Our lives are governed by a random set of fleeting moments that, with the passage of time, it is rather easy to realize which of those are going to assume significance. It is the way we play these moments that propel our way forward, for good or bad. These moments, when viewing in retrospect, define whether we have moved well in time. Of course, whatever happens, we move ahead in time, but the way we move forward rests exclusively on these testing times.
As I bring back these nostalgic moments in life, moving back and forth, with a chain of events that has transformed me considerably in the last so many years, I am not sure whether I could have altered my life by taking a different course of action. Looking back, it is easy to say which are the right decisions, and which of those, if I had gone with the other choice, could have got me in a much better position. I say, one or the other, because all important decisions are taken from one of the two choices that we are presented with. The others cancel by itself.
School life had taken a toll on me, as I wound my way through the much dreaded public examinations. I was fed up of listening to the This is the most crucial examination of your life. By the end of the exams, I had come to a conclusion, that this indeed is the most important moment of my life. As friends and alike poured through books and project materials to find out what exactly happened in the 16th and 17th centuries, it was a sheer battle of will to find out details about tiny nuances of the past that was actually, shaping our future. What do I care how the climatic conditions affect the rest of the world? In any case, I could predict rains on the days I went out, because the going outs were rare, and so was the rain. Magically, they seemed to coincide beautifully. I always had this heady feeling that I was a cool dude when it came to Mathematics, only to realize years later, during my Masters program, how easily, that I could change opinions on things that I was absolutely sure of years ago.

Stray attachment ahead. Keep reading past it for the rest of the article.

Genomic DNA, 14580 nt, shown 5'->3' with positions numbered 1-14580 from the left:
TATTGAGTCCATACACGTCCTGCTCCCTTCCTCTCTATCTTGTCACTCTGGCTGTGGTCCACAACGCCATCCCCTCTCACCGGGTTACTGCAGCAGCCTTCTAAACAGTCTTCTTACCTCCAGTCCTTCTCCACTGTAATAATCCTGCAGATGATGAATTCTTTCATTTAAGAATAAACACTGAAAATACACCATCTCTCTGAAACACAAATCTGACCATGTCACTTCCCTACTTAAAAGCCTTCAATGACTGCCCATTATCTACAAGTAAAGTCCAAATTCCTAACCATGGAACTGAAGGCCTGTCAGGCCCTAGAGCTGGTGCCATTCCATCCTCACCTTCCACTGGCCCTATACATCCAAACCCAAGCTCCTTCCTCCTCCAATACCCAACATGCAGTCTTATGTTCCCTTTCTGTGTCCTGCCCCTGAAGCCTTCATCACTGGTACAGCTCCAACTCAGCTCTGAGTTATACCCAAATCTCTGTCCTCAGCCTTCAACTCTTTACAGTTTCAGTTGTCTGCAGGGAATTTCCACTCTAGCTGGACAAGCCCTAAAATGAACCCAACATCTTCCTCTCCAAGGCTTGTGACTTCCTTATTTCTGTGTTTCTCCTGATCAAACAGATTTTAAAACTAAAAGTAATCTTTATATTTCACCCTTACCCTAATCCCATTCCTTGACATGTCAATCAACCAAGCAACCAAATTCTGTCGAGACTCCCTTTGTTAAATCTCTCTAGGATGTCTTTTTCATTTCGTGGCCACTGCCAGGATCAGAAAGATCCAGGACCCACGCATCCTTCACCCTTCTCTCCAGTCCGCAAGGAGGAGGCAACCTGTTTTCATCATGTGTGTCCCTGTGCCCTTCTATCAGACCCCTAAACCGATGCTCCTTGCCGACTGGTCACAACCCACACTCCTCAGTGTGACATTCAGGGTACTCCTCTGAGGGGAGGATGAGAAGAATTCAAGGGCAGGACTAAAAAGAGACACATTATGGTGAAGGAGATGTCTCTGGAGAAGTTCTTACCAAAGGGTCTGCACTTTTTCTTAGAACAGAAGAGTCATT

As the results of my tenth exams were announced, the possibility of getting into college for I PU and II PU left me with an exhilarating feeling. Now, nobody can question my authority; after all, I have entered college, I thought. I could not take even the first year easy, and in the second year, I slogged like as if there is no meaning in life, if I got anything less than a fantastic percentage (don't ask me how much I got though) in exams. Again, this is the important exam in life, surfaced repeatedly, much to my annoyance. If you can get into a good Engineering college, you just don't have to worry for the rest of your life. Now, I could not understand why tenth results were so important, because, irrespective of which college you went to, tuition classes ruled the roost in the second year. Luckily, there were no subjects apart from basic sciences, but you just had to see the general attitude when it came to handling language classes. Nobody cared for it, as if studying languages was a sin. Just concentrate on PCMB (Physics, Chemistry, Maths, Biology); why worry about overall percentage, when only PCMB marks are counted for professional courses. Get a good rank and get into a top college; placements will be a cake walk.
I don't have to say how my Engineering life went ahead, with the usual cliched dialogues, and the life changing importance talk given by the general public. After having written well over five hundred exams and tests in my twenty years of the Indian education system, I felt liberated, after having had to get through the grueling system of theoretical studies. Studying for engineering exams was way different from school and college exams. The way I used to prepare for the exams, I doubted whether I could retain any subject knowledge even one second after the exam.
So, at every stage, even after I joined work, and moved on in life, I always wonder how many choices we actually have in life. All that I have done till now is to choose one college over the other or one job over the other. Nothing more than that, really! I think our real decision making process rests once we come out of education. Maybe I just have to wait and watch to capture that one moment that can change my life altogether!!!